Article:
This is a prospective follow up study. Between 1998 to 2007, five hundred patients underwent arthroscopic surgery for the treatment of knee OA .This patient group suffered from knee pain on effort, had radiographic evidence of minor to moderate joint space narrowing and marginal osteophyte formation (Figure 1). All these patients failed to respond to conservative treatment.

In this group 250 patients underwent arthroscopic debridement and lavage, and additional 250 patients underwent arthroscopic lavage only. The arthroscopic debridement included debridement and shaving of osteoarthritic articular cartilage and of degenerative meniscal lesions.

(a) (b)

Figure 1. Representative radiographs of 69 years old women with moderate osteoarthritis of her right knee. Narrowing of the medial compartment, irregularities and sclerosis of the articular surface and small marginal osteophytes are apparent. (a) Anterior-posterior view; (b) Lateral view.

Patients with inflammatory arthritis, severe misalignment of knee (valgus greater than 10 degrees or varus greater than 5 degrees), those with large meniscal tears or with radiographic evidence of the end stage OA and when a lack of full knee extension was evident were excluded from the study. The mean age of the patients at the time of surgery was 62 years (range, 52 to 78 years). For the purpose of this study each patient was evaluated six months after surgery and then after 3 years and six years postoperatively.

In all patients the arthroscopies were performed under local anesthesia by injecting through the routine portals into the knee joint of 10 cc of lidocaine 2% and 20 cc of bupivacaine 0.25%. Tourniquet was not used. The arthroscopic findings, including the condition of articular cartilage, meniscal lesions and ligamentous insufficiency, were all recorded. All the surgeries were done by one of the authors (KS) and the study was approved by the Institutional Ethical Committee.

The modified Hospital for Special Surgery (HSS) scoring scale [8] was used as an objective scoring method for the preoperative and the postoperative knee symptoms. This score combines subjective an objective functional and mechanical components in 6 subscales, i.e. pain (30 points), walking and stairs (22 points), knee range of motion (18 points), deformity (10 points), instability (10 points). According to this score the knee function is defined as “excellent” when the score is above 85 points, “good” in the range of scores between 70 - 84 points, “fair” in the range of scores between 60 - 69 points and “poor” below 60 points.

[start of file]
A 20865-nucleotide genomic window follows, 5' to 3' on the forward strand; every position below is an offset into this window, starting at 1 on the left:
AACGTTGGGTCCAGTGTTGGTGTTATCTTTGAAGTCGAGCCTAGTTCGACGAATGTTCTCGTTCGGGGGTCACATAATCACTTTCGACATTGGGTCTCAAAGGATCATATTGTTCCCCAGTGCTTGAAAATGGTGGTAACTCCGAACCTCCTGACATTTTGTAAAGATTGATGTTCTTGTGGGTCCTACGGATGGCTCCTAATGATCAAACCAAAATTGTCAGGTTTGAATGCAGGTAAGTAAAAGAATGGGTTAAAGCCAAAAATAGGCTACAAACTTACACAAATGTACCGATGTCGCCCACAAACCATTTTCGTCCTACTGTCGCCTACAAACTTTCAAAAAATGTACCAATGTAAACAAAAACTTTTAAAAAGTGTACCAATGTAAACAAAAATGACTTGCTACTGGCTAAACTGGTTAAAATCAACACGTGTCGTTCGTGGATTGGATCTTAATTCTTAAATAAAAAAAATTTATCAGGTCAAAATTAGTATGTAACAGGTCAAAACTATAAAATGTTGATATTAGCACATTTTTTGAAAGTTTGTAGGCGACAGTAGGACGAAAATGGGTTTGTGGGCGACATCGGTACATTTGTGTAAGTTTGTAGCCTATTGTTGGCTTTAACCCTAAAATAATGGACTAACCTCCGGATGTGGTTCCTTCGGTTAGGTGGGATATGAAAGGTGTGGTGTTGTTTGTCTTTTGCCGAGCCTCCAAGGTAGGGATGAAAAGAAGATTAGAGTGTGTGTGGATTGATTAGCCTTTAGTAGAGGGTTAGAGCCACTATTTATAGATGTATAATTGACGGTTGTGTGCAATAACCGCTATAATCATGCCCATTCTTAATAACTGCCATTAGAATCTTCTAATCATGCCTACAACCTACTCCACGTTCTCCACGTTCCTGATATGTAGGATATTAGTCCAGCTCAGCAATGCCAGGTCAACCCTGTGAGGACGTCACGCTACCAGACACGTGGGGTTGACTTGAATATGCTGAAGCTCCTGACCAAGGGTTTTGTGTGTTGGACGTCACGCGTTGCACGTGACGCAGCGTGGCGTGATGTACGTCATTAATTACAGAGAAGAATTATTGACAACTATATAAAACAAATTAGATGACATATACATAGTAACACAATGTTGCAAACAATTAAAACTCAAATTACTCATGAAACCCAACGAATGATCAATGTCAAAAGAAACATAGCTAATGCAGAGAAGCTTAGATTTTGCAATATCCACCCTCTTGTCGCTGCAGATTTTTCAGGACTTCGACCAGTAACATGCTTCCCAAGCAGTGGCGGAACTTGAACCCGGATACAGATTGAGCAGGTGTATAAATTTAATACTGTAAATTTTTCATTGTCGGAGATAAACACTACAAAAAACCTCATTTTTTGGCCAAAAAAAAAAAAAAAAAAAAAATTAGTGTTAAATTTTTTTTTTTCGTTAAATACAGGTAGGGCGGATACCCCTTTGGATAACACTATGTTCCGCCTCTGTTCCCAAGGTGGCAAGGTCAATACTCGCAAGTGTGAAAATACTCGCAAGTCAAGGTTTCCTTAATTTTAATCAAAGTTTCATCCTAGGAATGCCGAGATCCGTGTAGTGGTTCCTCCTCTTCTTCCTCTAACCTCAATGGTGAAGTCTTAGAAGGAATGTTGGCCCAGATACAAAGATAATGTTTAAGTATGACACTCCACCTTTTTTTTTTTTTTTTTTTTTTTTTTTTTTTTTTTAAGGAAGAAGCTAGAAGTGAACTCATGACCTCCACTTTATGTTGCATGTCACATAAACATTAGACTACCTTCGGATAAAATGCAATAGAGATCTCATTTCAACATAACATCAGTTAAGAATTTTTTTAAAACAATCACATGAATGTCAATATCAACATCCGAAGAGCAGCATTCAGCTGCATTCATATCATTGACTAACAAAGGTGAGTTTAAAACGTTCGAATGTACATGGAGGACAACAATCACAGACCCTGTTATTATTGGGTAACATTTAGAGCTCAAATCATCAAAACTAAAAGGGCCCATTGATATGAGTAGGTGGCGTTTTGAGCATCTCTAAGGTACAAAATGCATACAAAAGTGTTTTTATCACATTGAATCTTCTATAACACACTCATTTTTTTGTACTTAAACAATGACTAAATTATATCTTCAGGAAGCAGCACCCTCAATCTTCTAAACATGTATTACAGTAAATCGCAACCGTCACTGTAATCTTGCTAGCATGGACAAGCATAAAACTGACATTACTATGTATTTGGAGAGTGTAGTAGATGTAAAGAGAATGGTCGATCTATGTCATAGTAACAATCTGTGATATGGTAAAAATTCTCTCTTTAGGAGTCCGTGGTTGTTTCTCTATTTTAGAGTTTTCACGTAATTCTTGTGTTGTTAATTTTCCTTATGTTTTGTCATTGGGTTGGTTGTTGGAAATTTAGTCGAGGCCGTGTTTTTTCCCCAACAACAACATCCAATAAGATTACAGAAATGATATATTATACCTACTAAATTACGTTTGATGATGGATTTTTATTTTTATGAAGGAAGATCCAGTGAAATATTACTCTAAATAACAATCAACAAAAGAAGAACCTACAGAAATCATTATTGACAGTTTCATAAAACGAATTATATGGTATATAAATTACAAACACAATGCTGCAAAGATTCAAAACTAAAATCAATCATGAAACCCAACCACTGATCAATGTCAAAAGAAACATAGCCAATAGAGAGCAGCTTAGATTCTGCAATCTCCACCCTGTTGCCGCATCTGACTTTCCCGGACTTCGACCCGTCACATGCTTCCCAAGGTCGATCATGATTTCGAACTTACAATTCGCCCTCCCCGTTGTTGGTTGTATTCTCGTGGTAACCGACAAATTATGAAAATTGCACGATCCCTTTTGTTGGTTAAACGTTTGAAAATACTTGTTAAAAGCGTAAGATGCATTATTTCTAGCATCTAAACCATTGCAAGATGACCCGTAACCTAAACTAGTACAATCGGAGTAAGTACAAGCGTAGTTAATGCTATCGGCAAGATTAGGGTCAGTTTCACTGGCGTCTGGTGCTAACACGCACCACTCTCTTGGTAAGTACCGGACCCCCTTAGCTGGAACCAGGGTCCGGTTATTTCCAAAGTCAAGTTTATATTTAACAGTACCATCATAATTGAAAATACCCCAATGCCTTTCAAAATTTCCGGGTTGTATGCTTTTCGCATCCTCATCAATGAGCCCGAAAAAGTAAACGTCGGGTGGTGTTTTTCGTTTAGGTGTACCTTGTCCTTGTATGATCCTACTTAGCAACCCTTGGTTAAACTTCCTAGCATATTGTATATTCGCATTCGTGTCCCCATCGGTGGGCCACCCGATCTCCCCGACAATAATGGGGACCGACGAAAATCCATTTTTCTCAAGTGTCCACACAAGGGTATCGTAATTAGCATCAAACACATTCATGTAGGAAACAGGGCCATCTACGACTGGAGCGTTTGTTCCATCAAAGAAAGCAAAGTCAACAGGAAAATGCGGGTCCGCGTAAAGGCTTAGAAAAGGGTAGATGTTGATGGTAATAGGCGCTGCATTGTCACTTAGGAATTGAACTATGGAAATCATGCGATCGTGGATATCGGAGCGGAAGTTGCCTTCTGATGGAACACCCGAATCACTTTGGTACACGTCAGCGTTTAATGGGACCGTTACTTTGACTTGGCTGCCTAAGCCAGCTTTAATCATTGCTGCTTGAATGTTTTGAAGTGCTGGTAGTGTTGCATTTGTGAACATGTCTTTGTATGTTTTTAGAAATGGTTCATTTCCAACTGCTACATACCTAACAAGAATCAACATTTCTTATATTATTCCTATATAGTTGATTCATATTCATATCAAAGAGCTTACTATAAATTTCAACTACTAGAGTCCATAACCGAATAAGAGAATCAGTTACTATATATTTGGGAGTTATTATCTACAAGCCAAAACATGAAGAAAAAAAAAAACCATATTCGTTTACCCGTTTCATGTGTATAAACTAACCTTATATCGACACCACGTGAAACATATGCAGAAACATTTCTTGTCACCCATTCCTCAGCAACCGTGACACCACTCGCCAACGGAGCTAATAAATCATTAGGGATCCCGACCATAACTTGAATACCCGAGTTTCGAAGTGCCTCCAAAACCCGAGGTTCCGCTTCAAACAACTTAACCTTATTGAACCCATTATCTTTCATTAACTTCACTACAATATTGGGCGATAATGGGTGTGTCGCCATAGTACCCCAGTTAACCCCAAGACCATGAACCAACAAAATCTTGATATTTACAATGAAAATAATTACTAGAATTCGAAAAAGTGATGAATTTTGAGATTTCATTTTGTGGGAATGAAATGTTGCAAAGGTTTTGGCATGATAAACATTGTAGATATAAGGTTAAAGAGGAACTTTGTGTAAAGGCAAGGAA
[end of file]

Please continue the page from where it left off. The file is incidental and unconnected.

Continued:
The statistical comparison of the results was according to Chi Square test from contingency tables, P values below 0.05 determined the significant difference between the values [9] .

3. Results

There were no deep infections or superficial wound problems, no deep vein thrombosis and no other major complications.

Twenty patients were lost to follow up at 6 months (9 from the “lavage only” group), additional 9 patients at 3 years (7 from the “lavage only” group) and 11 patients were lost to follow up at 6 years (5 from the “lavage only” group). Therefore 8%, 2%, and 2% of patients were lost on the three stages of follow up respectively.

On initial short term postoperative follow up most of the patients from two treatment groups showed similar positive outcome, i.e. good and excellent knee function in 66% and 77% of patients after lavage only and debridement and lavage treatment respectively, with overall better outcome results in patients after debridement and lavage treatment (p < 0.01, Figure 2).

At midterm follow up, three years postoperatively, the outcome in the lavage only group was completely opposite to the initial short term evaluation, i.e. 69% of these patients showed poor knee function and only 21% of patients showed good and excellent function (p < 0.001, Figure 3). The midterm outcome in the patients after debridement and lavage was also worse than the their initial functional outcome but in lesser extent in comparison to the lavage only treatment, i.e. 38% of patients with good and excellent knee function and 44% of patients with poor function of the treated knee (p < 0.001, Figure 3).